In this interview, Darby Fox talks to Alexander “The Engineer” Lim, host of AuthorStory by alvinwriter.com, about her book, Rethinking Your Teenager: Shifting from Control and Conflict to Structure and Nurture to Raise Accountable Young Adults.
Sunday, March 21, 2021
Darby Fox: Shifting from Control and Conflict to Structure and Nurture to Raise Accountable Young Adults
Friday, March 19, 2021
Elke Scholz on Her Book Anxiety Warrior
In this interview, Elke Scholz talks to Alexander “The Engineer” Lim, host of AuthorStory by alvinwriter.com, about her book, Anxiety Warrior.
Sunday, March 14, 2021
Kris Holmes on Igniting Your Career Plus Strategies and Tactics to Unleash Your Potential
In this interview, Kris Holmes talks to Alexander “The Engineer” Lim, host of AuthorStory by alvinwriter.com, about her book, Ignite Your Career! Strategies and Tactics to Unleash Your Potential.
Saturday, March 6, 2021
Anthony Brinkley on Journaling His Rise to Manhood (You Can't Run Away from You)
In this interview, Anthony Brinkley talks to Alexander “The Engineer” Lim, host of AuthorStory by alvinwriter.com, about his book, You Can't Run Away from You: Journaling the Rise to Manhood: Volume 1.
“Vulnerability is not weakness, but is actually strength on display.” ~Anthony Brinkley
Anthony remarks that: “I didn’t know God, but God knew me,” adding that this truism showed up in his life with all the people who showed up at moments in his life when he needed them, such as his uncle Adolph who gave him jobs to keep an eye on him as he grew up - people who helped him become “a better version” of himself.
Anthony noted his family’s 18th birthday tradition of driving home the point that, from then on, one had to provide for themselves, and it was around then that he joined the Air Force. He served for 28 years, underwent 14 major moves and led around 100,000 people. Anthony notes that all Air Force installations are essentially small cities in themselves, which means that just about any job present in society can be found in the Air Force. He also notes that people don’t pick the people they work with, emphasizing this with a story that he once told the people he worked with that anyone out to kill them didn’t care if they were Christian, Jewish, Muslim, white, Asian or Hispanic - they were out to kill Americans, period. He thus emphasized his people treating each other with respect and as a team.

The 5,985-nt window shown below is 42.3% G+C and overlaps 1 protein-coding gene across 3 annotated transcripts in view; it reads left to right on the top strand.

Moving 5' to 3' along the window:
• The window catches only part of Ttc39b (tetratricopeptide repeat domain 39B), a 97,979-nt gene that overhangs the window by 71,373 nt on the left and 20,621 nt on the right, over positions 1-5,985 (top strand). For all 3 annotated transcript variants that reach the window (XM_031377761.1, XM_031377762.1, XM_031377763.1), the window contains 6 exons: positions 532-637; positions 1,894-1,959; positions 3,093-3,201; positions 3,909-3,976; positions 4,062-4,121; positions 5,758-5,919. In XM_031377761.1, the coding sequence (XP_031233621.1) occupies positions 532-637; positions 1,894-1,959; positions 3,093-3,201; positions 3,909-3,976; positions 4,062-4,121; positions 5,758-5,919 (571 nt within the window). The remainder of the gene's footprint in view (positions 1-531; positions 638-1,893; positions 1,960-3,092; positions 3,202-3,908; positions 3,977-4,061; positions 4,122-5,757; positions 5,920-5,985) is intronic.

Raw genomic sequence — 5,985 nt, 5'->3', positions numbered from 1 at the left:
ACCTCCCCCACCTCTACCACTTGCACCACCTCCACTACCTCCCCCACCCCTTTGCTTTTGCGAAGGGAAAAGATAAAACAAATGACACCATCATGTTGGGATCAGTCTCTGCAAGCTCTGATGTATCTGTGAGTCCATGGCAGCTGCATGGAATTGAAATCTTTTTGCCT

Anthony achieved the rank of E-9, the rank of Command Chief Master Sergeant, which is the highest rank possible for enlisted personnel. This meant that he had around as many responsibilities and commanded as many people as a commissioned officer. Anthony notes that non-commissioned officers - NCOs - are the ones to translate the directives set down by officers to the enlisted personnel, who are the ones who actually do the work that needs to be done. His work, as an E-9, was to lead his fellow sergeants under his command, and gave him an opportunity to serve others.
Anthony admits that he pushed people away, because of the events he experienced in his childhood, and his stay in the Air Force forced him to face up to such events, as he needed to engage with others as part of his work. “True growth and true connectivity, intimacy, is connected directly to vulnerability,” he remarks. He also notes that half of learning is learning, while the other half is unlearning what was taught wrong - the latter being something which people don’t work on. In his opinion, someone who operated by the principle, “Fake it ‘til you make it” is someone who won’t remember who he or she really is once they reach a level of success. “Face it until you make it,” he advises.
“All a crisis is, is a bunch of data,” Anthony notes, and how it is determined to be good or bad depends on how one reacts to it. The true tests in life, he says, using a school analogy, are not the scheduled tests but the pop quizzes. He thus works with people to ready for any such possible pop quizzes in life by helping them learn about themselves, so they can overcome such crises. As a pop quiz isn’t a final exam, one can study where one went wrong and then learn from it and carry it forward, Anthony adds.
Anthony admits that he would have been a “horrible employee” because he had an independent perspective on things, and this was what drove him to start his own business once he left the Air Force, and he found mentors along the way who taught him how to run a business, which enables him to help others become themselves.
Anthony advises people to accept help from the people around them, as he, himself, is living proof of how far one can go by doing so. “Fight for the life you have, and you’re here to do something special,” he notes, “even if you haven’t realized it. Make the rest of your life the best of your life.”
Purchase from Amazon: You Can't Run Away from You: Journaling the Rise to Manhood: Volume 1 by Anthony Brinkley